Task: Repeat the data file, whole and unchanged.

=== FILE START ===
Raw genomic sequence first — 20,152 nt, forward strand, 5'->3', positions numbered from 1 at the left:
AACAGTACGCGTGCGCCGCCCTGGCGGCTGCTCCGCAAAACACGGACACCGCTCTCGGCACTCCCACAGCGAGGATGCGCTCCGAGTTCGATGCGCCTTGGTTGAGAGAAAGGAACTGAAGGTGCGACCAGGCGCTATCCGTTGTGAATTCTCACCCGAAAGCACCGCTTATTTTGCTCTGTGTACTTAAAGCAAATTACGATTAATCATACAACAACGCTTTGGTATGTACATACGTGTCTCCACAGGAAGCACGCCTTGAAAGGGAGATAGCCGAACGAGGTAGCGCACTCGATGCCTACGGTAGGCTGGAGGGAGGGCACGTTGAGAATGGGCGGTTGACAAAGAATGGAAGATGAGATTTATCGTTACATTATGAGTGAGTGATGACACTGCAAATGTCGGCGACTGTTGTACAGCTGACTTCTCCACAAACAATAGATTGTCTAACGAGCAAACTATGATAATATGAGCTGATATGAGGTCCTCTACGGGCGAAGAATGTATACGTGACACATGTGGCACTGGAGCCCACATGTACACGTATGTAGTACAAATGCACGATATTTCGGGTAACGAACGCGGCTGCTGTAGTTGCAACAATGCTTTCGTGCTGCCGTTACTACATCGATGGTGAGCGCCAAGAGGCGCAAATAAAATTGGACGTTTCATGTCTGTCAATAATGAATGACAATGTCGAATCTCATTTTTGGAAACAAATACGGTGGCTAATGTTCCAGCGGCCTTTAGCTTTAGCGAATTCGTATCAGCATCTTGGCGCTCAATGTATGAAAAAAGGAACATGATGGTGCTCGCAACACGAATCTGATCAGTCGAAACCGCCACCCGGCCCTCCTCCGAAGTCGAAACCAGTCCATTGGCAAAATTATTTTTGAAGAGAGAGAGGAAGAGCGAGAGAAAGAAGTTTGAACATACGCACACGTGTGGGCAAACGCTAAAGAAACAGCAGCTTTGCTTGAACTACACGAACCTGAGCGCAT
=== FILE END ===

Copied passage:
Raw genomic sequence first — 20,152 nt, forward strand, 5'->3', positions numbered from 1 at the left:
AACAGTACGCGTGCGCCGCCCTGGCGGCTGCTCCGCAAAACACGGACACCGCTCTCGGCACTCCCACAGCGAGGATGCGCTCCGAGTTCGATGCGCCTTGGTTGAGAGAAAGGAACTGAAGGTGCGACCAGGCGCTATCCGTTGTGAATTCTCACCCGAAAGCACCGCTTATTTTGCTCTGTGTACTTAAAGCAAATTACGATTAATCATACAACAACGCTTTGGTATGTACATACGTGTCTCCACAGGAAGCACGCCTTGAAAGGGAGATAGCCGAACGAGGTAGCGCACTCGATGCCTACGGTAGGCTGGAGGGAGGGCACGTTGAGAATGGGCGGTTGACAAAGAATGGAAGATGAGATTTATCGTTACATTATGAGTGAGTGATGACACTGCAAATGTCGGCGACTGTTGTACAGCTGACTTCTCCACAAACAATAGATTGTCTAACGAGCAAACTATGATAATATGAGCTGATATGAGGTCCTCTACGGGCGAAGAATGTATACGTGACACATGTGGCACTGGAGCCCACATGTACACGTATGTAGTACAAATGCACGATATTTCGGGTAACGAACGCGGCTGCTGTAGTTGCAACAATGCTTTCGTGCTGCCGTTACTACATCGATGGTGAGCGCCAAGAGGCGCAAATAAAATTGGACGTTTCATGTCTGTCAATAATGAATGACAATGTCGAATCTCATTTTTGGAAACAAATACGGTGGCTAATGTTCCAGCGGCCTTTAGCTTTAGCGAATTCGTATCAGCATCTTGGCGCTCAATGTATGAAAAAAGGAACATGATGGTGCTCGCAACACGAATCTGATCAGTCGAAACCGCCACCCGGCCCTCCTCCGAAGTCGAAACCAGTCCATTGGCAAAATTATTTTTGAAGAGAGAGAGGAAGAGCGAGAGAAAGAAGTTTGAACATACGCACACGTGTGGGCAAACGCTAAAGAAACAGCAGCTTTGCTTGAACTACACGAACCTGAGCGCAT